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Being True to Ourselves – Part I

January 21, 2019

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“We try to hide our feelings, but we forget that our eyes speak the truth.” Anonymous

We might wish to please others. We even might require ourselves to please others, because we fear that if we don’t, we will be alone, unwanted and unloved.

So, to make other people happy, we disappear ourselves by pretending to be someone whom we are not. Or, we might suppress our feelings and deepest needs for fear that we will be ridiculed, rejected or worse.

Let’s call this tendency to hide our real selves in relationships “self-abandonment”, for that’s surely what it is. We’ve given up on ourselves in return for someone else’s approval, acceptance and love. And we likely do that in more than one relationship. And so, we become multiple or serial self-abandoners.

But here’s the thing. We cannot do that forever, because somehow or some time we’ll pay the price and it will be a high one. That price could include:

Experiencing a lack of real or perceived safety in our relationships

Feeling unloved, unseen and unnurtured by those closest to us

Experiencing a series of unsatisfying, even abusive relationships

Suffering a negative impact on our health, both mental and physical.

In other words, self-abandoning equals pain, disappointment and loss.

Seeing the Source of Our Self-Abandonment Pattern

“Until you heal your past, your life patterns and relationships will continue to be the same. It’s just the faces that change.” Anonymous

This pattern in relationships doesn’t just happen.  It has a starting point. It has a source and it will be beneficial for us to search for it.

A good place to begin the search is in our youngest years where, for example, we may have been subject to abusive, absent or inconsistent parenting. Or perhaps it stems from a later distressing experience that taught us that we were not safe in this world unless we were acceptable to others.

In summary, while we can’t change the past, we can bring this harmful pattern into consciousness, pinpoint its source and then identify the false beliefs that we’ve drawn from the source experience or experiences.  For example, the false belief that we can only be safe or valued in a relationship if keep our deepest needs and wishes remain hidden or if we never express our emotions, especially our anger.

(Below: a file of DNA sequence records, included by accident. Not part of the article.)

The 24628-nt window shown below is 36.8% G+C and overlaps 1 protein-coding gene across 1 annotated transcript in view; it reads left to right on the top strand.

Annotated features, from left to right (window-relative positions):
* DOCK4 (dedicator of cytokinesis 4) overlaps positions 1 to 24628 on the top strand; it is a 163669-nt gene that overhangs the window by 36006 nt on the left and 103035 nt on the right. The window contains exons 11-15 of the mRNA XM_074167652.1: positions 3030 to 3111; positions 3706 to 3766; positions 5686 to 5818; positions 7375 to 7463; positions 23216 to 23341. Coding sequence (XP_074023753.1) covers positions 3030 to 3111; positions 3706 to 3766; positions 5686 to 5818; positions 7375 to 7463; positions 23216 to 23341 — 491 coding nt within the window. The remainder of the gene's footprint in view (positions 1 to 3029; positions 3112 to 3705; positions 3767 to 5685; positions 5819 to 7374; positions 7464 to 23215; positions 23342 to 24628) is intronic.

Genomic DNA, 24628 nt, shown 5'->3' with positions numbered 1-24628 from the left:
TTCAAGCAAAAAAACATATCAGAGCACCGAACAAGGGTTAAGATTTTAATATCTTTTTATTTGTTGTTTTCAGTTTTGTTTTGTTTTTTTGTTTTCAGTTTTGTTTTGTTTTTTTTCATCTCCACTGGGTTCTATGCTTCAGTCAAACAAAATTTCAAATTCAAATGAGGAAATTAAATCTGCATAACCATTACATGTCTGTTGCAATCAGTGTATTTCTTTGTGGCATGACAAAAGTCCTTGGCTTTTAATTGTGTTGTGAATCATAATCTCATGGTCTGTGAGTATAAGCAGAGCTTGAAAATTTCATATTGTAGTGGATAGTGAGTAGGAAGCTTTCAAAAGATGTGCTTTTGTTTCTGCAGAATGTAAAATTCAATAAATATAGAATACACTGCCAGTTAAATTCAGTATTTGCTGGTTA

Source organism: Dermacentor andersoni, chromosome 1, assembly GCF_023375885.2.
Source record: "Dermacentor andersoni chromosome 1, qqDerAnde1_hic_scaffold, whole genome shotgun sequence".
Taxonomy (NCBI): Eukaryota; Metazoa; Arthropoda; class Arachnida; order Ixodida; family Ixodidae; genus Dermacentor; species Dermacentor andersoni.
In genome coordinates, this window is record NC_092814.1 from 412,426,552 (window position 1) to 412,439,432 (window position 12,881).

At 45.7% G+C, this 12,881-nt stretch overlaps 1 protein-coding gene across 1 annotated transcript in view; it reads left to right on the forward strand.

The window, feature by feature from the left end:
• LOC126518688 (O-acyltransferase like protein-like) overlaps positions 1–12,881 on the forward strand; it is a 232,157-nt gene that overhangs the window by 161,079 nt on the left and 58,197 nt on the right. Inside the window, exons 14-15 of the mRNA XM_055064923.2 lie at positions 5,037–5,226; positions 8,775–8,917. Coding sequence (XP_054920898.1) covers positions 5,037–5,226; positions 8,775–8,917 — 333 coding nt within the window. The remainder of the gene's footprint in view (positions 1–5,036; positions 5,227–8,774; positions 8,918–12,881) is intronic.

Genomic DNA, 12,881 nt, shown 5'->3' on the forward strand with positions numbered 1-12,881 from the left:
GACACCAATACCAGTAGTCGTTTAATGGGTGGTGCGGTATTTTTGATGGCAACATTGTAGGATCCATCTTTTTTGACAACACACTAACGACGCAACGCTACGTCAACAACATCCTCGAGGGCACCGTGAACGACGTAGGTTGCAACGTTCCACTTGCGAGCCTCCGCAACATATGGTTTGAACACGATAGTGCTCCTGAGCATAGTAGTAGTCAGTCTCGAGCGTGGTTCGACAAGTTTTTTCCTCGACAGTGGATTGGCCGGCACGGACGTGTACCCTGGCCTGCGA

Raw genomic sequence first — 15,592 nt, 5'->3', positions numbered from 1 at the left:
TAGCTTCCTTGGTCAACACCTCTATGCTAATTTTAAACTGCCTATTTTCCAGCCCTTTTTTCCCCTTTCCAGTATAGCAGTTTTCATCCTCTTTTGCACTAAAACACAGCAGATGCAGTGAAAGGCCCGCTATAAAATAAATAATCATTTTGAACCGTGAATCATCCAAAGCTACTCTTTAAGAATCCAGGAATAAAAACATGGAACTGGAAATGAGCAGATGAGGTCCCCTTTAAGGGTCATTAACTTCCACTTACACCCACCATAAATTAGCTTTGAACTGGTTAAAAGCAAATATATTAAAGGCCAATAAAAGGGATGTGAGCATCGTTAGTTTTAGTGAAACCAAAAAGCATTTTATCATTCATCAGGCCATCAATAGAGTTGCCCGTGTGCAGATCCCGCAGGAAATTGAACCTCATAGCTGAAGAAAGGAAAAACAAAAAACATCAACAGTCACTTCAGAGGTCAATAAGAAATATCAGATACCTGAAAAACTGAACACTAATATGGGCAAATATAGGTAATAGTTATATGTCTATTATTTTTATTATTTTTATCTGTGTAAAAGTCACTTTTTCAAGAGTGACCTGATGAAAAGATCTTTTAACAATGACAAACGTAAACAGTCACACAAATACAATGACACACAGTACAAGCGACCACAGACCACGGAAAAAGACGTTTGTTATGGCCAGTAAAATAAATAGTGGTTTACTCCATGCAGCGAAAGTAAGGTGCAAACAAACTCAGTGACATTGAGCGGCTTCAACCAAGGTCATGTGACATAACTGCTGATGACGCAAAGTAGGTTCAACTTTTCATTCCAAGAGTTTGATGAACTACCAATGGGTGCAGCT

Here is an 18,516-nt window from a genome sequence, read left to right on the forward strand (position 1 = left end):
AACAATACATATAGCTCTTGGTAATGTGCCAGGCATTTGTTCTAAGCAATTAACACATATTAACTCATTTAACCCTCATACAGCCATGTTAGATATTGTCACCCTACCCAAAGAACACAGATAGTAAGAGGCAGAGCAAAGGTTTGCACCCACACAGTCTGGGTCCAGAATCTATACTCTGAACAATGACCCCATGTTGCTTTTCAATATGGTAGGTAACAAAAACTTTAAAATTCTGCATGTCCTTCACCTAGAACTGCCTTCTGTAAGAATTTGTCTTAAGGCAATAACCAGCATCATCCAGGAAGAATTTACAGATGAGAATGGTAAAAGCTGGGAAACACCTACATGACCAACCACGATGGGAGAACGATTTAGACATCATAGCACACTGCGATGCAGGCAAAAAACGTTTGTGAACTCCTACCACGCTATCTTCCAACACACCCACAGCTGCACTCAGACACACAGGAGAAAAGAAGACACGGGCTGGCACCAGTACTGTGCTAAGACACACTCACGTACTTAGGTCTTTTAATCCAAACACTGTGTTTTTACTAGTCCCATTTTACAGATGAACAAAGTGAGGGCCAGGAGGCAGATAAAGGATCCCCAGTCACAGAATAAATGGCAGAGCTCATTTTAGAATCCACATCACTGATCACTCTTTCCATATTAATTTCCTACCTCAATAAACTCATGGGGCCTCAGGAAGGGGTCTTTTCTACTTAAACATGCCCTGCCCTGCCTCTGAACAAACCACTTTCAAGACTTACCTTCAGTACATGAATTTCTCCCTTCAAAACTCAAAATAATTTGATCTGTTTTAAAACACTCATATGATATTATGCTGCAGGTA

Discovering the Truth

If you feel hurt by people, recognize that they are not hurting you because you are you, but because they are them.” Anonymous

It is so very important to see those past hurtful experiences for what they were – that how those particular people treated us had nothing to do with us or our value. That the behavior came about because the people dealing it out were flawed at best or badly intentioned at worst.

Put differently, the harmful behavior that we were exposed to said more about the perpetrators than it said about us. They had their own ghosts to deal with, but for whatever reason they were not evolved enough to recognize it and choose differently.

But that is not our problem. Our task is to awaken, to honestly see things as they are and to take responsibility, not for others’ actions toward us, but for our reactions and choices in the here and now.

We do this because we wish to be free of the pain of the past and because we desire a satisfying and love-filled life in the present and in the days and years to come.

Discovering Ourselves, Our Needs and Our Desires

“I am not afraid of my truth anymore and I will not omit pieces of me to make you comfortable.” Anonymous

So, the work for us now is to get to know ourselves, really know ourselves, and not just the negative stuff either.

We must come to know and appreciate our deepest truth which is this: that we are resplendent creatures of great inner beauty. That we have depths of goodness in us, and we are so, so worthy.

We also need to discover and acknowledge our needs and desires in life, love and relationships.  Here I’m talking legitimate needs — authentic, natural, reasonable and rightful needs. These would include the need to belong, to be safe, to be respected and to be loved especially in our closest relationships.

I look at it this way. Fulfillment of our legitimate needs is a human right by virtue of the fact that we are living and breathing beings inhabiting this earth.

Dr. Rick Hanson talks about our intrinsic worthiness as our “enoughness. He says that “our sense of enoughness needs to land in the heart and take root” for change to occur.

But even if we can’t yet feel our deepest truth inside, can we not simply accept it as an article of faith?

In that way this article of faith becomes a key operating principle guiding our choices in life, love and relationships going forward.

Speaking Our Truth to Others

“Without communication, there is no relationship. Without respect, there is no love. Without trust, there’s no reason to continue.” Anonymous.

The challenge now becomes how we convey our truth, specifically our legitimate needs and desires, to important others.

We can know our truth. We can walk through the world “as though”. But there will come a time, especially in intimate relationships when we need to speak our truth to those who must hear it.

That will be the focus next month in Part II of Being True to Ourselves.